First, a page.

Ukrainian Security Forces Storm Historic Orthodox Church in ‘Counterintelligence’ Raid
© AP Photo / Felipe Dana / Security Service of Ukraine (SBU) servicemen enter a building during an operation to arrest suspected Russian collaborators in Kharkiv, UkraineSecurity Service of Ukraine (SBU) servicemen enter a building during an operation to arrest suspected "Russian collaborators" in Kharkov, Ukraine
© AP Photo / Felipe Dana / Security Service of Ukraine (SBU) servicemen enter a building during an operation to arrest suspected Russian collaborators in Kharkiv, Ukraine
The notorious Ukrainian security forces responsible for rounding up supposed ‘Russian collaborators’ appear to have been given a new target: Orthodox priests and parishioners.
Ukraine's SBU security forces raided a 1,000-year-old Orthodox Christian monastery in Kiev on Tuesday in what they described as efforts to neutralize supposed “subversive activities by Russian special services.”
The main target of the raids, the Kiev Monastery of the Caves, was built in 1051 and is classified as a UNESCO World Heritage Site. But it wasn’t the only church affected – Kiev regime forces also hit the monastery in Korets on Tuesday, alongside several other Ukrainian Orthodox Churches in the region.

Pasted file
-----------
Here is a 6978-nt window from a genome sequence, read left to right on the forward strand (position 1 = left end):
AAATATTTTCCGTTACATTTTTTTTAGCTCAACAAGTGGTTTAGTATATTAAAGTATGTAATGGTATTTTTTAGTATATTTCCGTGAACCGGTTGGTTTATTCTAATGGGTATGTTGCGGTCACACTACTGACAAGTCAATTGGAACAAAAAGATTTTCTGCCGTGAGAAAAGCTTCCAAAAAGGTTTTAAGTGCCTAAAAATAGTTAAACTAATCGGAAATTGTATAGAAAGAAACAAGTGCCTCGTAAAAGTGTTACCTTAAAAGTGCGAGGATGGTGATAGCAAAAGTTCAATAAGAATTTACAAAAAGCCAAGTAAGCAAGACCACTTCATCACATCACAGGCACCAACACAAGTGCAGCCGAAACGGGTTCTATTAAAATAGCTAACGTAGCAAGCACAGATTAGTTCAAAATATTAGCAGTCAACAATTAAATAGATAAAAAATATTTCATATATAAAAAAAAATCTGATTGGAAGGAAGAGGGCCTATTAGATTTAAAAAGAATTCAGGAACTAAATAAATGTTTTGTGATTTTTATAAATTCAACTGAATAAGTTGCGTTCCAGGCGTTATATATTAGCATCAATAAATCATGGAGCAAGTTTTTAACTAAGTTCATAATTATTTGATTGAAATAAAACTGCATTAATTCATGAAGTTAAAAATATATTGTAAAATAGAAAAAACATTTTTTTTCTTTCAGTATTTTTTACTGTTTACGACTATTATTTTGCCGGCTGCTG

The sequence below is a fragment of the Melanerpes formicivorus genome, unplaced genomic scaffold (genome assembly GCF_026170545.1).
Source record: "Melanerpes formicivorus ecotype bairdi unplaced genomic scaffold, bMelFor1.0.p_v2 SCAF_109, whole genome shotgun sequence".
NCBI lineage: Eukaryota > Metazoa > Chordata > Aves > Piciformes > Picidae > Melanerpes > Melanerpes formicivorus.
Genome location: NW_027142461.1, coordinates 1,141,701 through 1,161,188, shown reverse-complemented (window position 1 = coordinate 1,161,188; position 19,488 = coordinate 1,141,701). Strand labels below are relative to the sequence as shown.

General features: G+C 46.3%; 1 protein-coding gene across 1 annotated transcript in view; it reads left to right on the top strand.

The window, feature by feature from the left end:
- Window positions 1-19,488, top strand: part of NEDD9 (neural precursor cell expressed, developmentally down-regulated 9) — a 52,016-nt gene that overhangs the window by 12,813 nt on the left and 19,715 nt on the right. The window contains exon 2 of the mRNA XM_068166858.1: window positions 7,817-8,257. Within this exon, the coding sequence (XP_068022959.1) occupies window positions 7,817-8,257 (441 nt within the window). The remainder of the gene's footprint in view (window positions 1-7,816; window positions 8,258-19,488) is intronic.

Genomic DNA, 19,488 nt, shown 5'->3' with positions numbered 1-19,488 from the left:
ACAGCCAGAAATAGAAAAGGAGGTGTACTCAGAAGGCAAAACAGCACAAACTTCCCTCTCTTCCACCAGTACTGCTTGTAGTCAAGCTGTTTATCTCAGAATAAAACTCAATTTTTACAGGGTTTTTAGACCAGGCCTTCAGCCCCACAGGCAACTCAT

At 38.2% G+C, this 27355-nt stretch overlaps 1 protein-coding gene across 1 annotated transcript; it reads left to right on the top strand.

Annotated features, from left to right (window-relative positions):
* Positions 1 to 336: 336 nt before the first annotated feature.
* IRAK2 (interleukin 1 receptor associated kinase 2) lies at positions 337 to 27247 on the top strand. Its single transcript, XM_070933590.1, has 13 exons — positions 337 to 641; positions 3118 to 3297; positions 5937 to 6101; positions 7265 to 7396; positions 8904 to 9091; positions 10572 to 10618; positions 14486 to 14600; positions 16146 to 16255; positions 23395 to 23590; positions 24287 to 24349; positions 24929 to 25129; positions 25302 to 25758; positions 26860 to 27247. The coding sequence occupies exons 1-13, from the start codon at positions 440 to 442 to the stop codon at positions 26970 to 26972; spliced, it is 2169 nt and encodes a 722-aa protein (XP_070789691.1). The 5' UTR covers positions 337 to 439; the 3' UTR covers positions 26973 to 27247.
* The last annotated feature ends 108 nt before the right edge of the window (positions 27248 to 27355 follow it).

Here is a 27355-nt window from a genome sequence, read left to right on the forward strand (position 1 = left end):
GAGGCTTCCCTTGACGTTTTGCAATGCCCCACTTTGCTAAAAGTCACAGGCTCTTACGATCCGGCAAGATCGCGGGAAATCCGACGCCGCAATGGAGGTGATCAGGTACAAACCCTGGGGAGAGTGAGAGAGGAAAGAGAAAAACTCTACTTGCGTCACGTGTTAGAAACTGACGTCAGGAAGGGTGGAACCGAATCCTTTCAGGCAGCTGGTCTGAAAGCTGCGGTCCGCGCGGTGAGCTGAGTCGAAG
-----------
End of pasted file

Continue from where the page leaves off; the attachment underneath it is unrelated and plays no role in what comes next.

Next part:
Vladimir Legoida, a spokesman for the Russian Orthodox Church, denounced the raid by Kiev regime forces as an “act of intimidation.”
"Like many other cases of persecution of believers in Ukraine since 2014, this act of intimidation of believers is almost certain to go unnoticed by those who call themselves the international human rights community," Legoida noted.
The Security Service of Ukraine (SBU) insisted in a post on Telegram that “these measures are being taken... to counter the destructive activities of Russian special services in Ukraine.”
The statement declined to mention what – if any – contraband was recovered, but cited suspicions "about the use of the premises ... for sheltering sabotage and reconnaissance groups, foreign citizens, weapons storage."
The Ukrainian Orthodox Church attempted to cut ties with the Russian Orthodox Church in May following a split over ongoing hostilities between Russia and Ukraine. However, that seems to have done little to alleviate suspicions among the Zelensky regime that churchgoers secretly sympathize with the Russian perspective, because it’s far from the first time Orthodox priests or parishioners have felt their wrath.
In October, one pro-Kiev militant told Al Jazeera that a similar raid on an Orthodox Church in the city of Sviatohirsk was necessary because “we see all these monks as Russian agents — so there’s a very high chance they’ve been hiding collaborators.”